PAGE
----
A Clear View of Inductive Learning

December 2015

I’m yet to find a really accurate, original, and dare I say it, interesting, explanation of inductive learning so I thought I’d write one. Firstly, it’s necessary to examine inductive and deductive reasoning. Reasoning is how we structure our thinking to arrive at answers and truths, using facts and logic as the basis for higher conclusions.

Politeness and humour are the cement between the bricks.

Inductive reasoning means conjecturing an answer using the information you have as platform for further inference.

Deductive reasoning means finding the answer contained in the information you have been given.

For example:

Out of these five fruits: Banana, Apple, Tomato, Peach, Pear, the tomato is the odd one out because it is the only one eaten or cooked with salt.

The others can be, but in reality almost always aren’t.

Out of these five fruits: Banana, Apple, Tomato, Peach, Pear, the tomato is different as it can also be classed as a vegetable.

This is a basic fact and cannot be falsified.

You can see from the examples that inductive reasoning takes far more imaginative and cognitive work than simple Aristotelian recall.[1] In other words, inductive reasoning is a deeper form of reasoning that involves speculating, calling on a wider field of information, and taking an intellectual risk. While deductive reasoning involves a certain degree of playing it safe.

  • There is usually more room for debate with an inductive argument as it gives a likely answer or outcome, whereas a deductive argument gives the matter of fact answer or outcome.
  • Inductive arguments are measured in plausibility, whereas deductive arguments are either true or false.
  • Inductive reasoning seeks to provide a strong argument, above a valid one. While deductive reasoning seeks to provide a valid argument above a strong one.

A classic example of deductive reasoning.

I feel there is not enough promotion of reasoning in schools and academia generally. We use reasoning every day but formal and deep argument I believe is something of a forgotten skill.[2] Instead, people are encouraged to simply review and reference literature on a subject and use hedged and equivocal language to arrive at a typically tame conclusion.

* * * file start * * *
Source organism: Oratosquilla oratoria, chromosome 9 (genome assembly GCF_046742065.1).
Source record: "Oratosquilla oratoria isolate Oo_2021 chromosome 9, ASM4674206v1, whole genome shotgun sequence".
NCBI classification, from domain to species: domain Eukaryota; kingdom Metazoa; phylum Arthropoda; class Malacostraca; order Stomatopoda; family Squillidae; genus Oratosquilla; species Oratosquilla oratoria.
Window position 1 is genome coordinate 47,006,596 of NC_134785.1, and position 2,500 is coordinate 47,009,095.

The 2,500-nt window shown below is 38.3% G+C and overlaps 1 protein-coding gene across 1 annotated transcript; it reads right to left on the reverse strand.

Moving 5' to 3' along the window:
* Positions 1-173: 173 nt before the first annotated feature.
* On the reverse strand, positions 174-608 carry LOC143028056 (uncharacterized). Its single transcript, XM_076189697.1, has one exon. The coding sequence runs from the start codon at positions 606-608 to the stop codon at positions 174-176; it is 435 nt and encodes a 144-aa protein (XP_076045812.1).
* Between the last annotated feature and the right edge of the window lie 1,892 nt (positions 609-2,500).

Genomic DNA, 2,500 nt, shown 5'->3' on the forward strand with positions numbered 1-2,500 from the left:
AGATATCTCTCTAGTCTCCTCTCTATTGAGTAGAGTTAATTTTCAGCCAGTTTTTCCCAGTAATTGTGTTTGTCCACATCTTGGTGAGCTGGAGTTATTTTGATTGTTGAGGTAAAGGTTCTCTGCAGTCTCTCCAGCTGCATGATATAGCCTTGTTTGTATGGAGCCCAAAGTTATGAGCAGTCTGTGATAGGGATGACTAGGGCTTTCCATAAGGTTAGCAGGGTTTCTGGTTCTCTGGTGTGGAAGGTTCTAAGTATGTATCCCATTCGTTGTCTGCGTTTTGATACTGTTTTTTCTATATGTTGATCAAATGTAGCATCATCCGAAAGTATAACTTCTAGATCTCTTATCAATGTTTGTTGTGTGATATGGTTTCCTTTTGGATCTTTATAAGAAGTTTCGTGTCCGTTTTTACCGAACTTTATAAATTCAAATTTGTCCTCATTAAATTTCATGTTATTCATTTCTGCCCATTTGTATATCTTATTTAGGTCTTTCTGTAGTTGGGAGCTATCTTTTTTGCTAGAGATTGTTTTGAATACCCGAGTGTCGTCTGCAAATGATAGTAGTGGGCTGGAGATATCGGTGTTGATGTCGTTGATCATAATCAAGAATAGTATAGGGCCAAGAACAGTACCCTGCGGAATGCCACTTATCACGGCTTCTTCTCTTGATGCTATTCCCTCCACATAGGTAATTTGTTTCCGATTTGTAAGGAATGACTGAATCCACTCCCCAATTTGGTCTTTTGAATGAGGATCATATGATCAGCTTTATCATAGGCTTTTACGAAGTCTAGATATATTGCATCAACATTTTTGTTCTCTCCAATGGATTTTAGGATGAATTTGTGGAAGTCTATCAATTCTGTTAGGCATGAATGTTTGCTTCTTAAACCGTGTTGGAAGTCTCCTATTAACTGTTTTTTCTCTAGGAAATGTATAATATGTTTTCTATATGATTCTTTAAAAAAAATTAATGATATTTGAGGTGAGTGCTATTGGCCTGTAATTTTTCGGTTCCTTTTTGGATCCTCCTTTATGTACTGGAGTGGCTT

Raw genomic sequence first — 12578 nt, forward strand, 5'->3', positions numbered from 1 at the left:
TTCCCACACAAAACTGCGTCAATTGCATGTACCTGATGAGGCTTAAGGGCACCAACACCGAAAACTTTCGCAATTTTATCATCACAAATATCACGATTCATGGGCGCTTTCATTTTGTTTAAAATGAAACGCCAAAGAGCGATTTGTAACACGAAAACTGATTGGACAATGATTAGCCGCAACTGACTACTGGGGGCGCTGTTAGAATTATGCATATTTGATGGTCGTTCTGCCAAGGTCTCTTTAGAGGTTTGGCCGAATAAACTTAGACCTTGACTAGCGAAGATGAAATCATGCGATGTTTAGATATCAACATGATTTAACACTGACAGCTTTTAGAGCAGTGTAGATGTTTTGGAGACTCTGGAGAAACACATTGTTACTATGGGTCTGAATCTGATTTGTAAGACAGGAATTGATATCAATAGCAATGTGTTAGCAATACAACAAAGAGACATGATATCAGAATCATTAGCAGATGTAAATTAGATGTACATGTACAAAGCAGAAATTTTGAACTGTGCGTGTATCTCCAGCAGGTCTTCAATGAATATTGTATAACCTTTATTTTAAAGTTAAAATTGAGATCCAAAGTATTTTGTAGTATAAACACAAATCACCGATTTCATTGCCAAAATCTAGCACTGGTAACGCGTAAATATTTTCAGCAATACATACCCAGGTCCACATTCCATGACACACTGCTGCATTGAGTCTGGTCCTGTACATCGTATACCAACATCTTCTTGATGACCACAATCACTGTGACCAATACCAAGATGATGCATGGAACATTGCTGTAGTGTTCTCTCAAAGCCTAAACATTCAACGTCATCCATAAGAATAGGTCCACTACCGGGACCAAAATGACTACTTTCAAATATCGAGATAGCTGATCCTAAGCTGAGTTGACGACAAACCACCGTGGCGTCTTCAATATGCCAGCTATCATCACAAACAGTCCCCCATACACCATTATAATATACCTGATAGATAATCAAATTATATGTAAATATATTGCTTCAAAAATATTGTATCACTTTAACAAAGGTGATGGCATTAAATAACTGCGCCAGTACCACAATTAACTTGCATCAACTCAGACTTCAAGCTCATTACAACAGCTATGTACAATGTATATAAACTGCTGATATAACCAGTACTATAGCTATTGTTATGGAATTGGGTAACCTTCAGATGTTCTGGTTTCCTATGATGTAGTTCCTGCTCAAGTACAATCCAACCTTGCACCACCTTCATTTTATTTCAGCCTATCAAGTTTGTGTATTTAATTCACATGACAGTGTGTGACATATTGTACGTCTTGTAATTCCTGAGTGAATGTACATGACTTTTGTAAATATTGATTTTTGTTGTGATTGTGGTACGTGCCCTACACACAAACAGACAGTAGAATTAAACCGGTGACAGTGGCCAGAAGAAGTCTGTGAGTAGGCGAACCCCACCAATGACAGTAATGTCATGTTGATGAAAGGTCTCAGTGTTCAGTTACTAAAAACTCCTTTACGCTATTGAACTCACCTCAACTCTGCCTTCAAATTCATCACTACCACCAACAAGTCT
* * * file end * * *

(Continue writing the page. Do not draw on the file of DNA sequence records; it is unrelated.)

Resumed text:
In the same vein, inductive learning has become less favoured in education than its easier, less original brother, deductive learning. That is, the promotion of knowledge over understanding.[3] Both are required in education and in life, but the two call on very different thought processes.

In Language Learning

Lying at the root of reasoning in language learning are the questions we ask our learners. For instance, a comprehension question about a text is deductive, while asking the reader’s opinion is inductive.

“The wise man doesn’t give the right answers, he poses the right questions.” ~ Claude Levi Strauss

Deductive vocabulary teaching

  1. Teacher shows students some flashcards and then reviews them. — Learners are relying on their short term memory.
  2. Teacher: “P = Q.” ... “What does P mean?” — Explicit teaching and translation.
  3. Teacher: “Environment is spelt e, n, v, ...” — Spoon feeding.

Inductive vocabulary teaching

  1. Teacher shows students pictures and elicits the names, before giving clues and finally teaching them. — Gambling on the learners’ long term memory first and giving guidance second.
  2. Teacher: “R = S, so what do you think P means?” — Using context to elicit.
  3. Teacher: “Try to spell environment.” — Challenging the learner, openness towards error-making.

Deductive grammar teaching

  1. Teaching specific rules of syntax.
  2. PPP — Starting with a rule and practising specific examples.
  3. Top down instruction.

Inductive grammar teaching

  1. Teaching general principles of grammar.